Study of Myelin-producing Cells a Step Forward for MS, Other Neurological Disorders

Study of Myelin-producing Cells a Step Forward for MS, Other Neurological Disorders
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A study found that the cells responsible for the production of myelin selectively introduce a myelin-insulating layer in a particular set of neuronal axons in the brain’s white matter.

This represents a step forward in the basic mechanisms that may underlie neurological disorders, including multiple sclerosis (MS). Also, a newly developed method to visualize these cells will help scientists investigate demyelinating diseases.

The study, “Rabies virus-mediated oligodendrocyte labeling reveals a single oligodendrocyte myelinates axons from distinct brain regions,” was recently published in the journal Glia.

Glial cells are a type of cell found in the central nervous system. Although they are not neurons, they have crucial functions: maintaining homeostasis, forming myelin, and providing support and protection for neurons.

In the brain there are three kinds of glial cells: oligodendrocytes, astrocytes, and microglial. The major function of oligodendrocytes is to form myelin, the insulator layer protecting neuronal axons and increasing the velocity of neuronal impulses.

An axon is a long, slender projection of a neuron whose job is to transmit information (electrical impulses) to different neurons, muscles, and glands. Neuronal axons extend from multiple brain regions and pass through the brain’s white matter.

Scientists have questioned whether oligodendrocytes enclose a particular set of axons or do so randomly in our brains.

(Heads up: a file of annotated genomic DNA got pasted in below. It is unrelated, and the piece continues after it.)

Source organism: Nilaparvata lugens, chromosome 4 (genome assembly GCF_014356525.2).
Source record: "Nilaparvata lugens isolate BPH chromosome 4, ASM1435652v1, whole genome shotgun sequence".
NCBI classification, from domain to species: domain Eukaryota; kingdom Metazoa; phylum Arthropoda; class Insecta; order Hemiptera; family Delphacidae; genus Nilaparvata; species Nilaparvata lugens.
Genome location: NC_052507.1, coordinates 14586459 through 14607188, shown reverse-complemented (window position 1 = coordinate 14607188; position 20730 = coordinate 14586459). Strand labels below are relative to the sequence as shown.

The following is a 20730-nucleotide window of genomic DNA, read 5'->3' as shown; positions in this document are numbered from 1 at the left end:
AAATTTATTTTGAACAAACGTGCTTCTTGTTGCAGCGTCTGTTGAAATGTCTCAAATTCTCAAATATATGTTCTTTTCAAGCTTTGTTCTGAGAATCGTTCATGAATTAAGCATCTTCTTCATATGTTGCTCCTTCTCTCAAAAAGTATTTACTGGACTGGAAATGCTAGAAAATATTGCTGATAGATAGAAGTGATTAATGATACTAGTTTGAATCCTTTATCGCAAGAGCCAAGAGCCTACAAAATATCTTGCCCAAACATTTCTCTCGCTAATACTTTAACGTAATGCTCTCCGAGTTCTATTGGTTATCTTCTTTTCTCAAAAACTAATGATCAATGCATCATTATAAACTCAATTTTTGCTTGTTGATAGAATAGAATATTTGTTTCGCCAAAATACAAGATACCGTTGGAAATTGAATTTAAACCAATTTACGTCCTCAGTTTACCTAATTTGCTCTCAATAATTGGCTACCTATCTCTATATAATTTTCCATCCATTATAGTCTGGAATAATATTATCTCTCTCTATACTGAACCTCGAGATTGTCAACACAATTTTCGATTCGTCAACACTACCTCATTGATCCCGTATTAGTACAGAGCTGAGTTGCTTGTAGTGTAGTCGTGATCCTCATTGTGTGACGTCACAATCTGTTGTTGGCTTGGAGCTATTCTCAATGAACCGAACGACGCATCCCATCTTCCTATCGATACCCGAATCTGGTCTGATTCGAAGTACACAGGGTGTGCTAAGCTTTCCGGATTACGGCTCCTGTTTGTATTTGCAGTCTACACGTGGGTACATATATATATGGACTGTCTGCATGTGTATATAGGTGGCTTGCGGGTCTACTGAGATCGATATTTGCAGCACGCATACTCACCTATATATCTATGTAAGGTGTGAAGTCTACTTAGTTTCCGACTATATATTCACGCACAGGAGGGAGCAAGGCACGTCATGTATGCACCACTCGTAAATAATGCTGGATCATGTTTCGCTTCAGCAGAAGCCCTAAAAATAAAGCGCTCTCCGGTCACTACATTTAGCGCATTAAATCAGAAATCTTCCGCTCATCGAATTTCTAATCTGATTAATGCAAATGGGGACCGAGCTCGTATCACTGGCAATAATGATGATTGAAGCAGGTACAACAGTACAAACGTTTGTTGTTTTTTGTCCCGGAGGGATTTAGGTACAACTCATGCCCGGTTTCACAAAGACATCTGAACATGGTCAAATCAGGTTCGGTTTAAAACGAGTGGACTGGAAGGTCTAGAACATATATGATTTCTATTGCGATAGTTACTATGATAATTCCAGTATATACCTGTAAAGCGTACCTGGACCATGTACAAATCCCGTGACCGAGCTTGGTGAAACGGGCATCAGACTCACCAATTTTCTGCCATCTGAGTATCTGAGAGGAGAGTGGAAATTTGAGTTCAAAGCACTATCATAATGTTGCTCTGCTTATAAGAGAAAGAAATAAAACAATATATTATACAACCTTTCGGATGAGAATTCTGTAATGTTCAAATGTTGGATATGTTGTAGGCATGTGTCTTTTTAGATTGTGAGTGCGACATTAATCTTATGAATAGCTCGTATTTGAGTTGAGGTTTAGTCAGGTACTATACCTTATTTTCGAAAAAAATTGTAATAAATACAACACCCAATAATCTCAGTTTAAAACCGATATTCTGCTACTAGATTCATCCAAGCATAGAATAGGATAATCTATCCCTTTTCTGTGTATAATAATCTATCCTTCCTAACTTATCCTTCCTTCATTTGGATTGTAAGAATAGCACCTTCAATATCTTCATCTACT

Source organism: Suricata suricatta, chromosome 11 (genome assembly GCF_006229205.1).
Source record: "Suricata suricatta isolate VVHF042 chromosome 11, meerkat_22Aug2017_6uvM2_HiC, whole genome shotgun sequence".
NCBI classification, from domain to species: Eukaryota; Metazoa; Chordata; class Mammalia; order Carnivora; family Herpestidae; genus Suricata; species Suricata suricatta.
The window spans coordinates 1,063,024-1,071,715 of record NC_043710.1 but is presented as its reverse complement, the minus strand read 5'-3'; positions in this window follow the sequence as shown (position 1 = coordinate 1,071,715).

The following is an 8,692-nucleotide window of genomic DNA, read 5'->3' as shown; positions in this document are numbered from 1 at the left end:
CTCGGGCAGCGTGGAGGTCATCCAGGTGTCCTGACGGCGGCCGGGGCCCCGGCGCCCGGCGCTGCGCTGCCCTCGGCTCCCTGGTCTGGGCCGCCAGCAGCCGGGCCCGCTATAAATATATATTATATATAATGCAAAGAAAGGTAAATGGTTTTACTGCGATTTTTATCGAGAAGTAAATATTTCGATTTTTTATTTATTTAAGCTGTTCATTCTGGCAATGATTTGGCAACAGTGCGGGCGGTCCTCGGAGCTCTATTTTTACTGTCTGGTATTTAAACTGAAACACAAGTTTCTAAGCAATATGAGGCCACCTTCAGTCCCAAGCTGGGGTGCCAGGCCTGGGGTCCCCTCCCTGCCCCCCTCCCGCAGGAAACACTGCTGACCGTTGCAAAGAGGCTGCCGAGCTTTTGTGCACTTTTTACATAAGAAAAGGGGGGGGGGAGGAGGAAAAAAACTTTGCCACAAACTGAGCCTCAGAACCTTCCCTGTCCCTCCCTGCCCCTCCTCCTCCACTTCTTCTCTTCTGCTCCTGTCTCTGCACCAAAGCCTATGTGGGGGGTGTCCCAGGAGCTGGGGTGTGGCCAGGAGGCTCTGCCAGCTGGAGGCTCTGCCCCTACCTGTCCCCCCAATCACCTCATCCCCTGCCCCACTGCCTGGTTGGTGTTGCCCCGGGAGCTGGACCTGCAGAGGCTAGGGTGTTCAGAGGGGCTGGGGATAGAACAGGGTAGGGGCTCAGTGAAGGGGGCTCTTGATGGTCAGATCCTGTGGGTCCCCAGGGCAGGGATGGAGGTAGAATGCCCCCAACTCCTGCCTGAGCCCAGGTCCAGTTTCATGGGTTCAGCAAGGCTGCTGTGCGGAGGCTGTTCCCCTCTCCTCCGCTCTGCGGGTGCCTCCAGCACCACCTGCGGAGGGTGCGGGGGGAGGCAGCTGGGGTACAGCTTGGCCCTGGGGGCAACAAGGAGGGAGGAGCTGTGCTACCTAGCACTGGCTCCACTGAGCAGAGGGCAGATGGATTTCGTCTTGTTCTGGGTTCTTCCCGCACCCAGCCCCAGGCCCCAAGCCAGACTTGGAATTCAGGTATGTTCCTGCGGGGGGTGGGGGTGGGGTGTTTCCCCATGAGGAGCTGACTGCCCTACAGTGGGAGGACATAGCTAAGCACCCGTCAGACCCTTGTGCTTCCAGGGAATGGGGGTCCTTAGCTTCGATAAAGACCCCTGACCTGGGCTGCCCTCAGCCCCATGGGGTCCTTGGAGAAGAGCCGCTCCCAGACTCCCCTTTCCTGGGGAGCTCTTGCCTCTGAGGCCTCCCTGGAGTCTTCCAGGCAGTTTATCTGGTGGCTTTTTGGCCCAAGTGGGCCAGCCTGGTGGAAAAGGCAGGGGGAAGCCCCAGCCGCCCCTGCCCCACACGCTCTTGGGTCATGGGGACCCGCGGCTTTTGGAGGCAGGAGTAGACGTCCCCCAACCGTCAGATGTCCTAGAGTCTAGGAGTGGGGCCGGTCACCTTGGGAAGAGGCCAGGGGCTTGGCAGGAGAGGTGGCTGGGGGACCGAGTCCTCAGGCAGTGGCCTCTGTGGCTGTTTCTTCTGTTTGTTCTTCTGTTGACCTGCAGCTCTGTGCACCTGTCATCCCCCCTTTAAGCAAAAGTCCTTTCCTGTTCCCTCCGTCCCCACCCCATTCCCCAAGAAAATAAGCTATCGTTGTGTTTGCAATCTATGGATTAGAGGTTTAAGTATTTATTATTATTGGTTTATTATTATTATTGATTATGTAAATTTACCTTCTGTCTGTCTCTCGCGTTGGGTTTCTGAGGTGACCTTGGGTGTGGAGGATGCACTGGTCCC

In this study, a Japanese research team at the National Institute for Physiological Sciences (NIPS) in Okazaki, Aichi, Japan, developed a new strategy to visualize individual oligodendrocytes and axons derived from particular brain regions in the white matter of mice.

Using this method, researchers simultaneously labeled neuronal axons derived from distinct brain regions (motor cortex or sensory cortex) and oligodendrocytes in the white matter. They found that oligodendrocyte action for myelination is not solely random, but some oligodendrocytes selectively myelinated axons from a particular brain region.

These results represent an important step in understanding the interaction between oligodendrocytes and neuronal axons. This is especially relevant for severe neurological disorders, such as MS, where oligodendrocyte dysfunction is known to contribute to disease severity.

The new method will assist scientists in investigating demyelinating diseases.

“Now, we plan to analyze oligodendrocyte morphology and myelination in demyelinating mouse models,” Dr. Takeshi Shimizu, the study’s lead author, said in a press release. “Furthermore, axon selective myelination for a specific neuronal subtype found in this study encourages us to investigate physiological relevance of multiple myelination to higher brain function.”

Patricia holds her Ph.D. in Cell Biology from University Nova de Lisboa, and has served as an author on several research projects and fellowships, as well as major grant applications for European Agencies. She also served as a PhD student research assistant in the Laboratory of Doctor David A. Fidock, Department of Microbiology & Immunology, Columbia University, New York.
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Patricia holds her Ph.D. in Cell Biology from University Nova de Lisboa, and has served as an author on several research projects and fellowships, as well as major grant applications for European Agencies. She also served as a PhD student research assistant in the Laboratory of Doctor David A. Fidock, Department of Microbiology & Immunology, Columbia University, New York.
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